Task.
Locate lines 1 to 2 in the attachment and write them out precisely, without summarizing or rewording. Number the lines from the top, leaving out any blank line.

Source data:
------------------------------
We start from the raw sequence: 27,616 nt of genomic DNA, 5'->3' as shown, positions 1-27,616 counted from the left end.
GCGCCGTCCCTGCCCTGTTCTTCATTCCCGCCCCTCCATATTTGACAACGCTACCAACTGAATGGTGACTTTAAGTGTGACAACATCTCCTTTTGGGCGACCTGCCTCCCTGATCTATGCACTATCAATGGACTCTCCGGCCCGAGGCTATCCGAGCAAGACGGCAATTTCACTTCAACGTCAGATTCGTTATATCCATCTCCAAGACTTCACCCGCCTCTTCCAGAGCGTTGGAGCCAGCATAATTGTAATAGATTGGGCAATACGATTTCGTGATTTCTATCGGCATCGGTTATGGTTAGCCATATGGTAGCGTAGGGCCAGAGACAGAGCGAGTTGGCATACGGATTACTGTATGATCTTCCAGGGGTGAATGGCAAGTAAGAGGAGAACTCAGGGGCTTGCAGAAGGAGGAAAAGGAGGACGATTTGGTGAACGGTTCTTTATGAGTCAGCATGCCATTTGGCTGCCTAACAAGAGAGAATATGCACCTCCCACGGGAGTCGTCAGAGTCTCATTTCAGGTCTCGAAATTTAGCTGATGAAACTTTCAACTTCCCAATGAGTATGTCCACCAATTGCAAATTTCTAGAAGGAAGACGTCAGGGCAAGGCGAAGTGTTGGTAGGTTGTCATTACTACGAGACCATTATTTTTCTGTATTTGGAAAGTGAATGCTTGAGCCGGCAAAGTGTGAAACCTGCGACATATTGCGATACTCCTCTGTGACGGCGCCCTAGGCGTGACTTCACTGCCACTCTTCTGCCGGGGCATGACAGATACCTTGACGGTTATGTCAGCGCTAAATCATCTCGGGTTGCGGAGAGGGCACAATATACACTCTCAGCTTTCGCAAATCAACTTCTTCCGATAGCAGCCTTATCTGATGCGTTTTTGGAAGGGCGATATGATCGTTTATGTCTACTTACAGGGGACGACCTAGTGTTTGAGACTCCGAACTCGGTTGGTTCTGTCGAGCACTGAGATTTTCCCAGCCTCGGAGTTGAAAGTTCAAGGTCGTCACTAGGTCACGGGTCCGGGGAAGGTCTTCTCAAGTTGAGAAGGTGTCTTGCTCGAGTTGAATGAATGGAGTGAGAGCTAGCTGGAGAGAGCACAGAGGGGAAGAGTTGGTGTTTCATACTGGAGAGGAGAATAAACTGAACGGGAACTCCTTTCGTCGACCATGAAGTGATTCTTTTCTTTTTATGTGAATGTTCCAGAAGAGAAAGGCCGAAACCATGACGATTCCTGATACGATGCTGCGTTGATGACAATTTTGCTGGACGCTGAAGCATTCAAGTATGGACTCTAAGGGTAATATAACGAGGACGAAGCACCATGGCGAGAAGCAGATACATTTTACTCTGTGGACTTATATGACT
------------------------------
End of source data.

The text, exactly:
We start from the raw sequence: 27,616 nt of genomic DNA, 5'->3' as shown, positions 1-27,616 counted from the left end.
GCGCCGTCCCTGCCCTGTTCTTCATTCCCGCCCCTCCATATTTGACAACGCTACCAACTGAATGGTGACTTTAAGTGTGACAACATCTCCTTTTGGGCGACCTGCCTCCCTGATCTATGCACTATCAATGGACTCTCCGGCCCGAGGCTATCCGAGCAAGACGGCAATTTCACTTCAACGTCAGATTCGTTATATCCATCTCCAAGACTTCACCCGCCTCTTCCAGAGCGTTGGAGCCAGCATAATTGTAATAGATTGGGCAATACGATTTCGTGATTTCTATCGGCATCGGTTATGGTTAGCCATATGGTAGCGTAGGGCCAGAGACAGAGCGAGTTGGCATACGGATTACTGTATGATCTTCCAGGGGTGAATGGCAAGTAAGAGGAGAACTCAGGGGCTTGCAGAAGGAGGAAAAGGAGGACGATTTGGTGAACGGTTCTTTATGAGTCAGCATGCCATTTGGCTGCCTAACAAGAGAGAATATGCACCTCCCACGGGAGTCGTCAGAGTCTCATTTCAGGTCTCGAAATTTAGCTGATGAAACTTTCAACTTCCCAATGAGTATGTCCACCAATTGCAAATTTCTAGAAGGAAGACGTCAGGGCAAGGCGAAGTGTTGGTAGGTTGTCATTACTACGAGACCATTATTTTTCTGTATTTGGAAAGTGAATGCTTGAGCCGGCAAAGTGTGAAACCTGCGACATATTGCGATACTCCTCTGTGACGGCGCCCTAGGCGTGACTTCACTGCCACTCTTCTGCCGGGGCATGACAGATACCTTGACGGTTATGTCAGCGCTAAATCATCTCGGGTTGCGGAGAGGGCACAATATACACTCTCAGCTTTCGCAAATCAACTTCTTCCGATAGCAGCCTTATCTGATGCGTTTTTGGAAGGGCGATATGATCGTTTATGTCTACTTACAGGGGACGACCTAGTGTTTGAGACTCCGAACTCGGTTGGTTCTGTCGAGCACTGAGATTTTCCCAGCCTCGGAGTTGAAAGTTCAAGGTCGTCACTAGGTCACGGGTCCGGGGAAGGTCTTCTCAAGTTGAGAAGGTGTCTTGCTCGAGTTGAATGAATGGAGTGAGAGCTAGCTGGAGAGAGCACAGAGGGGAAGAGTTGGTGTTTCATACTGGAGAGGAGAATAAACTGAACGGGAACTCCTTTCGTCGACCATGAAGTGATTCTTTTCTTTTTATGTGAATGTTCCAGAAGAGAAAGGCCGAAACCATGACGATTCCTGATACGATGCTGCGTTGATGACAATTTTGCTGGACGCTGAAGCATTCAAGTATGGACTCTAAGGGTAATATAACGAGGACGAAGCACCATGGCGAGAAGCAGATACATTTTACTCTGTGGACTTATATGACT